And, indeed, her routine was freaking amazing and I had to go next.
Our routine was fine. It was fine.
We had some bouncing in the heeling. Brody chewed on the dumbbell – something he rarely does in training. He ticked the jump – something he never does in training. He left on the send-out before I could give a command (at least he went?!), and needed two commands to down.
It was fine.
Trial Day – Protection
Because we drew second to work in OB, we were also second to work in Protection. Once again, immediately following the strongest dog in the field who had a near perfect routine. I’m not jealous, you’re jealous.
Also once again, we did fine.
He was, as someone so aptly put it weeks ago, “molestier than shit” in his guarding. He really thinks putting his feet on the Helper should make them run so he can bite them. We’re working on it.
He up-stressed a bit right before the long bite and needed a second out command there.
He looked at me instead of the Helper in the side-transport.
Like I said – fine.
Trial Day – Tracking
The next day, we went tracking.
The field was the most beautiful dirt field I’ve ever seen and more perfect than any IGP handler has any right to hope for. It was fluffy, just moist enough to hold footprints, and completely uniform.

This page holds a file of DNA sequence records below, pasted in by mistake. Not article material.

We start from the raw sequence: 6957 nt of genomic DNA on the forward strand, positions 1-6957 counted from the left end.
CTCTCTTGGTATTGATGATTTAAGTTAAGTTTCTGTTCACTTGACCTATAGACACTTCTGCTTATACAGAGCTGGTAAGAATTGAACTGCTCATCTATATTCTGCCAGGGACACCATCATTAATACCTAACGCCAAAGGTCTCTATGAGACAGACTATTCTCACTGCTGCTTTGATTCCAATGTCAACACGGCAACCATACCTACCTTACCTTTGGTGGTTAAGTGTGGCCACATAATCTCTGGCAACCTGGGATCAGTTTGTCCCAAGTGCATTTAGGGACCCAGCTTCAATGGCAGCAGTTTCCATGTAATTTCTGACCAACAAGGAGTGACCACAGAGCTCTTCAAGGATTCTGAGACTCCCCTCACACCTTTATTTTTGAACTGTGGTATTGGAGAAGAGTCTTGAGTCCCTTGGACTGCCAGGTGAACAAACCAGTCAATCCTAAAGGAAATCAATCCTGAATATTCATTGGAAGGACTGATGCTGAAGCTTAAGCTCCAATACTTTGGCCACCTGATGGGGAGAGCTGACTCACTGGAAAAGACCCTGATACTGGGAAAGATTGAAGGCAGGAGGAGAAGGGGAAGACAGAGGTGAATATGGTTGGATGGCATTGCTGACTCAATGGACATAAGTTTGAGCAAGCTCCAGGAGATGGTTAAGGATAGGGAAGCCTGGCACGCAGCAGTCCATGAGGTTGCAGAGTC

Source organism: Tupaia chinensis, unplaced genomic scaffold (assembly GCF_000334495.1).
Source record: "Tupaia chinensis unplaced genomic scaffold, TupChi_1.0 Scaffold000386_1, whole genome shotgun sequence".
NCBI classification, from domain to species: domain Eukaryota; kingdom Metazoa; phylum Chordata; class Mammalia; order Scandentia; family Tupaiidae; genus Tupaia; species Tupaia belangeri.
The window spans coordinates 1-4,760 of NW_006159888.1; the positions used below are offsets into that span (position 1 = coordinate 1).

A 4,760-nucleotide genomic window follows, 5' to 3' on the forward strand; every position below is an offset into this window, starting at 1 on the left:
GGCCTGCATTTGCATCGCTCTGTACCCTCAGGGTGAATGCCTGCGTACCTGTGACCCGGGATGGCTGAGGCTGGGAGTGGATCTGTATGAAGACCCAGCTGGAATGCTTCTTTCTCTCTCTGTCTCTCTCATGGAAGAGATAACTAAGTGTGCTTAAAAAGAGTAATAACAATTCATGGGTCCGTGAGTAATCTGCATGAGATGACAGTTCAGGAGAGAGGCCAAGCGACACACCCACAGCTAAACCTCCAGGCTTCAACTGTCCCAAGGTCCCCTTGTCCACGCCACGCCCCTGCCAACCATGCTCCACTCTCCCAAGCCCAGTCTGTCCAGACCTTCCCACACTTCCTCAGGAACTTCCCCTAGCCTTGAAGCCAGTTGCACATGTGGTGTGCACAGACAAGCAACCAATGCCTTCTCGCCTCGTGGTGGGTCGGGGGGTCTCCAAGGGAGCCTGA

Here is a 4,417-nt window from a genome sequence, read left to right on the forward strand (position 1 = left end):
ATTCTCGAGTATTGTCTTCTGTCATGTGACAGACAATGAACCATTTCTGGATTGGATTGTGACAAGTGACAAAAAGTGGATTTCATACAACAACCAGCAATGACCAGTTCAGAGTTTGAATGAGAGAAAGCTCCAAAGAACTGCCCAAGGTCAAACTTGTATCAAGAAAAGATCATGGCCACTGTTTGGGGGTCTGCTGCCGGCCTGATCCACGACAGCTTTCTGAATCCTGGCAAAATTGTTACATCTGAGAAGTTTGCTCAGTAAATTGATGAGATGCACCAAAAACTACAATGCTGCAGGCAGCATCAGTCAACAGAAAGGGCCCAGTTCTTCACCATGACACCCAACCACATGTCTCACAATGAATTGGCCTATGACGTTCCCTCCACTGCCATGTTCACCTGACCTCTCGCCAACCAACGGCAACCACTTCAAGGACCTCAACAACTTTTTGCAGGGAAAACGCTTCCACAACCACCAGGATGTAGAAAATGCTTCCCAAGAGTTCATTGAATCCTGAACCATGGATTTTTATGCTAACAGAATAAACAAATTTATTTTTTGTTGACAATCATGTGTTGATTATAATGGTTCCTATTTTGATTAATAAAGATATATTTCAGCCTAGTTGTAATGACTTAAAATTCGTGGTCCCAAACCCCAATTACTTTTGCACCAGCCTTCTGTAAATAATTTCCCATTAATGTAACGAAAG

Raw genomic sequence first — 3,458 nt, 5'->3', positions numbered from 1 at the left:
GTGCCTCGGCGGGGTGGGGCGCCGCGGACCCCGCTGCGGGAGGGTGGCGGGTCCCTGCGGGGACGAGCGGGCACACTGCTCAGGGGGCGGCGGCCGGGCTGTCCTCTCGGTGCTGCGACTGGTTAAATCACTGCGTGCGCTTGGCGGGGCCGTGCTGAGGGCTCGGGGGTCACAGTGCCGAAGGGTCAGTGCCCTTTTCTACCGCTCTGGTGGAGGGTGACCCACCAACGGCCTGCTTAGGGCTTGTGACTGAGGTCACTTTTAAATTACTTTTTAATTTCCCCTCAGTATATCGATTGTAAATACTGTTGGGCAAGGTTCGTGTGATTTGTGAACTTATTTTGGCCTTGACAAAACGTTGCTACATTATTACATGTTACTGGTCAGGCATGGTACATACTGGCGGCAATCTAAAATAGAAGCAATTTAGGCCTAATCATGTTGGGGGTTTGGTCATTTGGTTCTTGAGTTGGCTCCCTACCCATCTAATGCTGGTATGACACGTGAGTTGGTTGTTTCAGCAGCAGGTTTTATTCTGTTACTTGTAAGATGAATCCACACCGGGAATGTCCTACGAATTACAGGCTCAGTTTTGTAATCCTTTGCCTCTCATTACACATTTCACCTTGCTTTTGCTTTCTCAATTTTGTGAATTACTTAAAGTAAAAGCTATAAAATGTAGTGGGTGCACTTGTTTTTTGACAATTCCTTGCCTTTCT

Kudos to whoever found it for us and the biggest thank you in the world to the farmer that prepared it for us and permitted us to use it. Seriously. It was amazing.
What was not amazing, however, was our tracking.
Given how challenged us IGP1 handlers were in even laying our tracks (straight lines are HARD, okay?!), we should all be thanking whatever deity above that everyone did as well as they did.
As for me, my dog was awesome and my line-handling skills were decidedly not.
I even managed to accidentally pull my dog off the track! More than once!
Thank goodness he hopped right back onto the track and kept going!
Our corners were lovely. Our articles were crooked, but prompt.
It was, overall, fine.
We passed our freaking IGP1!!!!
And ended up second. To my OB-partner that beat everyone by a well-deserved-mile, as we all knew she would the second her dog stepped onto the field. If you’re reading this – you’re awesome and your dog is awesome and I’m only a little bitter about coming in second by like 5 million points. 😉
But you guys.
Brody finally has his IGP1.